bashful Maasai woman

Maasai woman

Maasai elder

Maasai woman

Maasai woman

After jumping our little hearts out it was time to head over to the school to meet the teacher and her students. 

Maasai teacher and students

Maasai school & student

Maasai children's footwear

Maasai child

Maasai child

Maasai children

Maasai child

Maasai teacher

Maasai children

peek a boo

Next we were invited inside a Maasai home. This gentleman invited us inside his house to take a look.

Maasai warrior in front of his house

Maasai kitchen

Maasai bedroom

Everyone was so incredibly warm and friendly, especially the children.

Maasai child

Maasai child

What a privilege to be invited into their homes and get a small glimpse of life in the village. As we were leaving the wind started to kick up and it seemed like rain was imminent. Thankfully everyone had their warm blankets (shuka) to keep warm.

Maasai wrapped up to keep warm


A huge thank you (asanti sana) to the Maasai for welcoming us into their homes. What a special and unforgettable experience.

As if this day hasn’t been fabulous already it’s going to get even better because we are now entering…

the Serengeti! Needless to say we were all ecstatic for our safaris and had our fingers crossed for the big 5: lion, leopard, buffalo, elephant and rhino. Of course our list wasn’t limited to the big 5, but it’s a good place to start.

giraffe watching us watch him

it is on!

from the Serengeti

OK, that’s a nice warm up now how about some big cats?

angry, hissing lioness

And their babies?

lion cub

We had our radio was set to the following station

and put out the leopard vibe by saying it out loud several times. You may think it’s corny, but it appears that the law of attraction worked. Check it out!!!

tree jumping leopard

And now for my most money leopard shot!!!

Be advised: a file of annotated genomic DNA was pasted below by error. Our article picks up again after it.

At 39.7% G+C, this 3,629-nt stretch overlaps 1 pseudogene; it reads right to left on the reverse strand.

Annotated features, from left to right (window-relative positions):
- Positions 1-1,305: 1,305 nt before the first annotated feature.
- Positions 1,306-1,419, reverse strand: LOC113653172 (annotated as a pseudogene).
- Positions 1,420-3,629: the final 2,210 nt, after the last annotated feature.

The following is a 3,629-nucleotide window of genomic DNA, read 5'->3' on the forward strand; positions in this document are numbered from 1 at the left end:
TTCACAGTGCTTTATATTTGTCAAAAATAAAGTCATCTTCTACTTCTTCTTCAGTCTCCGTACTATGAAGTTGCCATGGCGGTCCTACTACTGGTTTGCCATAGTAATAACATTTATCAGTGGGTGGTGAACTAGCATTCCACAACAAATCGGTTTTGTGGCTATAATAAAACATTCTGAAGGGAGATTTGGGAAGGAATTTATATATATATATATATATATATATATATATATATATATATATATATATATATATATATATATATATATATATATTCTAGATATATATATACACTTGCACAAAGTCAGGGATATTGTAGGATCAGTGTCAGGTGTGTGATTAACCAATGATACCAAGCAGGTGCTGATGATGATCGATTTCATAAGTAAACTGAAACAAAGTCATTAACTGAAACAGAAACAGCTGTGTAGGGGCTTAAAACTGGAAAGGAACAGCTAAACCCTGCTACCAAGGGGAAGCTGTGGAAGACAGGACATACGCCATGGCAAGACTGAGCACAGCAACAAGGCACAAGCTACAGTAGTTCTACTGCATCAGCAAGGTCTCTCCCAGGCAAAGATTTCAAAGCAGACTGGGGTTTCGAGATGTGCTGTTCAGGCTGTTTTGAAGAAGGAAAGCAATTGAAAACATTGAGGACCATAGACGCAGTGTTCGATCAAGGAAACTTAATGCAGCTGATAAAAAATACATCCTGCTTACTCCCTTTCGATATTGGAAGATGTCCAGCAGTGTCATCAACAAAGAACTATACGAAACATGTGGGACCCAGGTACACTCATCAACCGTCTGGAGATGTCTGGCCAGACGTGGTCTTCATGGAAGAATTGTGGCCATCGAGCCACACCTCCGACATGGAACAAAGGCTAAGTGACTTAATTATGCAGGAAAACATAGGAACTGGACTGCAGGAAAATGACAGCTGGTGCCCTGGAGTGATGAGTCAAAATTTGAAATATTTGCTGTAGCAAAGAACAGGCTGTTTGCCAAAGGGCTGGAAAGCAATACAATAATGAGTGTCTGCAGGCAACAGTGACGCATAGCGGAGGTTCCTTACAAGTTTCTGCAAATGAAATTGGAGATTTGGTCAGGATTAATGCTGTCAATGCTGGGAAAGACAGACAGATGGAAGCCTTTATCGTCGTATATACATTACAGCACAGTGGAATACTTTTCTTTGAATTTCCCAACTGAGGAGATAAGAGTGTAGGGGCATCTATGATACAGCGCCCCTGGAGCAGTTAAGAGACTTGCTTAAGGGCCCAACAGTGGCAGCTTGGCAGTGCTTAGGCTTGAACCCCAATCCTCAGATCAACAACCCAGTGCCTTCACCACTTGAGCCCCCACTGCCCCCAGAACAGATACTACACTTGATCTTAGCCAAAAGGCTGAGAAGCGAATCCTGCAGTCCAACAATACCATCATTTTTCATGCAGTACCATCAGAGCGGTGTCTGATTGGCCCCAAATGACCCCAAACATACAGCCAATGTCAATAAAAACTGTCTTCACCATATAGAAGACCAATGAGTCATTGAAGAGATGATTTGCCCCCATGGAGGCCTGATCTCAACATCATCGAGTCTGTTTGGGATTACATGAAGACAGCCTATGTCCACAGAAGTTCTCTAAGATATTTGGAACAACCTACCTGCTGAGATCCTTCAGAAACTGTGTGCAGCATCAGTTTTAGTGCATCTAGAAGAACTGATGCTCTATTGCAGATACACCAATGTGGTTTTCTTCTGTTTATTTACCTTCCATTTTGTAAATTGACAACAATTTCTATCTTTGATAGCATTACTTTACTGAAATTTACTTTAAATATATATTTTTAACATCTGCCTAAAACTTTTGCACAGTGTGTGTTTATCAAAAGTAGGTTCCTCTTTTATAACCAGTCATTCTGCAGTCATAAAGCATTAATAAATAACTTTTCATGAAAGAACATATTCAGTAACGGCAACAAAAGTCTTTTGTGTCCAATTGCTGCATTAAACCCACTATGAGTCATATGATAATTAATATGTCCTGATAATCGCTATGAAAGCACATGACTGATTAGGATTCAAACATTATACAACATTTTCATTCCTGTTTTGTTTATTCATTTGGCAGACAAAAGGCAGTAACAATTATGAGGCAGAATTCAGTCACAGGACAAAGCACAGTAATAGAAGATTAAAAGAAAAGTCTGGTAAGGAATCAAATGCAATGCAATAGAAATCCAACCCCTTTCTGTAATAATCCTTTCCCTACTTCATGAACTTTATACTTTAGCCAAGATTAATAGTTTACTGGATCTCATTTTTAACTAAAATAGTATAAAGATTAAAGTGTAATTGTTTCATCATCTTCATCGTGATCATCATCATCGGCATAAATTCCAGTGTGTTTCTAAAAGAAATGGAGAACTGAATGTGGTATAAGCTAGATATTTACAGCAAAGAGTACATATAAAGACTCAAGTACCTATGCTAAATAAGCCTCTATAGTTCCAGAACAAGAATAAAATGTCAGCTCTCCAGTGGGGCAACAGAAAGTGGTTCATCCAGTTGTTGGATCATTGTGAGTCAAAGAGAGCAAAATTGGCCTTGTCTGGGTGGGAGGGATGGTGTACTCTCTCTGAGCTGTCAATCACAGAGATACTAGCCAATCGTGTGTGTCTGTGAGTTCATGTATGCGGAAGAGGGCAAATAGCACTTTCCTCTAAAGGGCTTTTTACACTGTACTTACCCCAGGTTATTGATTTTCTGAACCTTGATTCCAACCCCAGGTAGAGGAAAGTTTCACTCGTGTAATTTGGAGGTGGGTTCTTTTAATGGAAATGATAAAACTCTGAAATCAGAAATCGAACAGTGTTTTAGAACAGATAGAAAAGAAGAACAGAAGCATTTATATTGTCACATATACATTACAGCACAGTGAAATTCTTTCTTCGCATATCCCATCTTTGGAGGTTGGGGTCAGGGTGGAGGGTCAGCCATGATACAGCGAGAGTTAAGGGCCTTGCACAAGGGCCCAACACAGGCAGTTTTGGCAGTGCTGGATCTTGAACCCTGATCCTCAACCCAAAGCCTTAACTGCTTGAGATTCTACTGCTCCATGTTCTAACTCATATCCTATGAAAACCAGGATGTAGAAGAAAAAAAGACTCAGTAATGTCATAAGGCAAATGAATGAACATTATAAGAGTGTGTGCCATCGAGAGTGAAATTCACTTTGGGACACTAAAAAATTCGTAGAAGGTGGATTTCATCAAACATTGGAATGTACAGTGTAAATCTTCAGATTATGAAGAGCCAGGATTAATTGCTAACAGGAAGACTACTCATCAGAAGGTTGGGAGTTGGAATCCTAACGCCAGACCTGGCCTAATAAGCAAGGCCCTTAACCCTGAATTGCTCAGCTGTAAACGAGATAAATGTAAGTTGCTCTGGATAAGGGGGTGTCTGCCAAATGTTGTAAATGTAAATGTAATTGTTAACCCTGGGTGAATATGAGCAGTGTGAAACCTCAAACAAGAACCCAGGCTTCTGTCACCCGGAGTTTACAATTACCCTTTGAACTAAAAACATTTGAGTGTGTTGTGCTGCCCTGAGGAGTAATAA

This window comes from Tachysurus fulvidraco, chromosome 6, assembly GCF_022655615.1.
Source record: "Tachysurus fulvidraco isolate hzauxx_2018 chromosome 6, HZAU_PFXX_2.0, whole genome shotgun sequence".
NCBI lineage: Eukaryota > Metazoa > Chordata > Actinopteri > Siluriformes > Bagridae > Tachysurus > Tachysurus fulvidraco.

leopard face shot

Amazing!!! Next on the list of things to see was a kill. I know it sounds gross, but we’ve all seen them on National Geographic and how insane would it be to see one in real life? Like before, we put the vibe out there by chanting kill, kill, kill over and over again in our truck. Yeah, I know how it sounds, but the blood lust just takes over. In fact, we even met this vegan lady at our campsite who claimed that even though she was a vegan and had been for many years, she was also desperate to see a kill. It’s weird and I can’t really explain it, but if you’ve been on safari before I think you know what I mean.  I’m not a psycho…


No, really…

face mask chic

OK, let’s take a little break from the kill patrol and take in some spectacular Serengeti scenery.

Serengeti plains



Does anyone know the name of this bird?

secretary bird

It’s called a secretary bird because the black feathers on its head make it appear as though it has quill pens behind its ears.

Since we’re on a trivia roll here, can anyone tell me what the following animal is called in Greek?

roaring hippo

hippo yawning

Answer me!!!

hippo's open mouth

If you said river horse, you are correct! Apparently it means the same thing in German as well.

Now for more of that gorgeous scenery.

rays of sunshine, Serengeti

sun bursting through the clouds, Serengeti

rays of sunshine over the Serengeti

rays of sunshine, Serengeti

Acacia tree

elephants under an acacia tree

The leopard channel definitely hooked it up because we saw another leopard. 2 in one day…not too shabby!